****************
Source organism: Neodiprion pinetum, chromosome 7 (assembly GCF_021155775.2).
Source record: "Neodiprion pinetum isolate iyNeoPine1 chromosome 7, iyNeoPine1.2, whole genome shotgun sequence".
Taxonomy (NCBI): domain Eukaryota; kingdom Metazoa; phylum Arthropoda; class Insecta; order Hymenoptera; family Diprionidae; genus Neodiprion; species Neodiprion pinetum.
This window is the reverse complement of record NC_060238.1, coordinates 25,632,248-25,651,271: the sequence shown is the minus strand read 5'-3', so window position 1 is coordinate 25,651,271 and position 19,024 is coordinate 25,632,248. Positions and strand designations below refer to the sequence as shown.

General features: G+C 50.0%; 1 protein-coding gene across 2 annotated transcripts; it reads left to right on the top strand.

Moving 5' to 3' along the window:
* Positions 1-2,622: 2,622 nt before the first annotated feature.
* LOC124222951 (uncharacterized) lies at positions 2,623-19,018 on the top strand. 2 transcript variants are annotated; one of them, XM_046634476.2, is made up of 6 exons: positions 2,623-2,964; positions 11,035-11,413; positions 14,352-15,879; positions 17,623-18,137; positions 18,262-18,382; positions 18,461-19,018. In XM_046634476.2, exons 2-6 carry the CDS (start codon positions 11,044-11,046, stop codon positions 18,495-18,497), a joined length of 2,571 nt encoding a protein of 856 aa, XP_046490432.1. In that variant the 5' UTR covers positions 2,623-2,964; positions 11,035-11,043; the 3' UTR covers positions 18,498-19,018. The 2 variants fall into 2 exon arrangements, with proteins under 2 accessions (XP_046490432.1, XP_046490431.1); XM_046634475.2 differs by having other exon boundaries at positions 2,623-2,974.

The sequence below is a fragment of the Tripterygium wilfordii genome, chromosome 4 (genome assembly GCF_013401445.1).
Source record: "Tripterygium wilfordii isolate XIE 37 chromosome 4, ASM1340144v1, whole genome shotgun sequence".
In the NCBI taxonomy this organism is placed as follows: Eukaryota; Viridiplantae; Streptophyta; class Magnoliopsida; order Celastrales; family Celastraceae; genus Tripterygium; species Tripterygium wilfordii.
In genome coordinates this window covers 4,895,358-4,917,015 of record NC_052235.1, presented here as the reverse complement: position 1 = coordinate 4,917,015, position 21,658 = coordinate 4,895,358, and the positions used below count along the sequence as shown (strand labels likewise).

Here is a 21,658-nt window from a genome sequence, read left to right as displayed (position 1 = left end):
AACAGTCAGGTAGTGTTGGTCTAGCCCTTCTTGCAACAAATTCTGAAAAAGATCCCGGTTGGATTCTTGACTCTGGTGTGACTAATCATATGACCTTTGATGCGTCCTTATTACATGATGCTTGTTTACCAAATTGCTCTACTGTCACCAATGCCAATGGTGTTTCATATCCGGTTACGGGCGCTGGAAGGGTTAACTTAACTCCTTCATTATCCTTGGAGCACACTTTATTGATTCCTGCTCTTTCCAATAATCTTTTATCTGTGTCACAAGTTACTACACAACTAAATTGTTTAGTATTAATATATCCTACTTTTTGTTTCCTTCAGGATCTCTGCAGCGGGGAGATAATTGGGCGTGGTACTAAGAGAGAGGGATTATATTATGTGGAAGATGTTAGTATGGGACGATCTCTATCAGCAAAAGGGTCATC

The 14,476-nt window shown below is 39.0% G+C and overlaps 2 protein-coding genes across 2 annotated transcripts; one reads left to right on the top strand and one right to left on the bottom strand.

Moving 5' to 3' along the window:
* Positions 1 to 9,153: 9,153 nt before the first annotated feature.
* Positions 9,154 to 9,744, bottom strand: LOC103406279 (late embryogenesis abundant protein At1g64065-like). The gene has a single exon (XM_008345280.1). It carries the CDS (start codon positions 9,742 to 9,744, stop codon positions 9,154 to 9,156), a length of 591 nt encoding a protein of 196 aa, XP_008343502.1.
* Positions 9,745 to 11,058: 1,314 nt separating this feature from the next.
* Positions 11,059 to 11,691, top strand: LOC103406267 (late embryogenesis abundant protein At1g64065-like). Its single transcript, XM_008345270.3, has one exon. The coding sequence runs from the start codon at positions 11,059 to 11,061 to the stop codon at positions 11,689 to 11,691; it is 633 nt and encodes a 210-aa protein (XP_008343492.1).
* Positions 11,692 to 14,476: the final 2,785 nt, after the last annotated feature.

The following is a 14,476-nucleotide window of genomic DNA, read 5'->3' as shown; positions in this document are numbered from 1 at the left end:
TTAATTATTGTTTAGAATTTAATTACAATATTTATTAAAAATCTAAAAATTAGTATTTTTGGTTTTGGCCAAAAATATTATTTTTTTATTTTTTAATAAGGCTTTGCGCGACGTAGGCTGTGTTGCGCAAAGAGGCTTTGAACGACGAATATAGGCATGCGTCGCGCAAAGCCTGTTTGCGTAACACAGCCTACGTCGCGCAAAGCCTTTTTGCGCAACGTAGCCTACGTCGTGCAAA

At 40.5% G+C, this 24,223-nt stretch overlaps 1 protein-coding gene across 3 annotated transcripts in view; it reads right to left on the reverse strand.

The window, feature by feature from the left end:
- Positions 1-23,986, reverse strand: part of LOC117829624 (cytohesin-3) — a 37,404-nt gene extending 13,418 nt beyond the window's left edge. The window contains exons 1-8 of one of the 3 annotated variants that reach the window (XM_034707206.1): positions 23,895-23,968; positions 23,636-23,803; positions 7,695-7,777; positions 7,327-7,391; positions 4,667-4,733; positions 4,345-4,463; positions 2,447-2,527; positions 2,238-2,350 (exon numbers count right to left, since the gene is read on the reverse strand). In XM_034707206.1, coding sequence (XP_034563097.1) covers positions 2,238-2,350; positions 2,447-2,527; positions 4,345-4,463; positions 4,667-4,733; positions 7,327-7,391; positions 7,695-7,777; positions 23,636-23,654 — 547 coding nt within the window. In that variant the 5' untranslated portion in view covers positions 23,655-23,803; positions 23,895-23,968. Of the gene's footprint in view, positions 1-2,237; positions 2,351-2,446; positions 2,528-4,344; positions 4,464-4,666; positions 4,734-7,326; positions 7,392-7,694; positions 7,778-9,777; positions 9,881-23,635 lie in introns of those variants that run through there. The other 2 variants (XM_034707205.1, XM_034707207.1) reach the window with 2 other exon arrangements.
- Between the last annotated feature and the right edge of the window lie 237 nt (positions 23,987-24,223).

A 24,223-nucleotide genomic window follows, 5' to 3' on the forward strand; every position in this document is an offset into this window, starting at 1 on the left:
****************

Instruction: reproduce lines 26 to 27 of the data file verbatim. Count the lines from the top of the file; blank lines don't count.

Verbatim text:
- Positions 1-23,986, reverse strand: part of LOC117829624 (cytohesin-3) — a 37,404-nt gene extending 13,418 nt beyond the window's left edge. The window contains exons 1-8 of one of the 3 annotated variants that reach the window (XM_034707206.1): positions 23,895-23,968; positions 23,636-23,803; positions 7,695-7,777; positions 7,327-7,391; positions 4,667-4,733; positions 4,345-4,463; positions 2,447-2,527; positions 2,238-2,350 (exon numbers count right to left, since the gene is read on the reverse strand). In XM_034707206.1, coding sequence (XP_034563097.1) covers positions 2,238-2,350; positions 2,447-2,527; positions 4,345-4,463; positions 4,667-4,733; positions 7,327-7,391; positions 7,695-7,777; positions 23,636-23,654 — 547 coding nt within the window. In that variant the 5' untranslated portion in view covers positions 23,655-23,803; positions 23,895-23,968. Of the gene's footprint in view, positions 1-2,237; positions 2,351-2,446; positions 2,528-4,344; positions 4,464-4,666; positions 4,734-7,326; positions 7,392-7,694; positions 7,778-9,777; positions 9,881-23,635 lie in introns of those variants that run through there. The other 2 variants (XM_034707205.1, XM_034707207.1) reach the window with 2 other exon arrangements.
- Between the last annotated feature and the right edge of the window lie 237 nt (positions 23,987-24,223).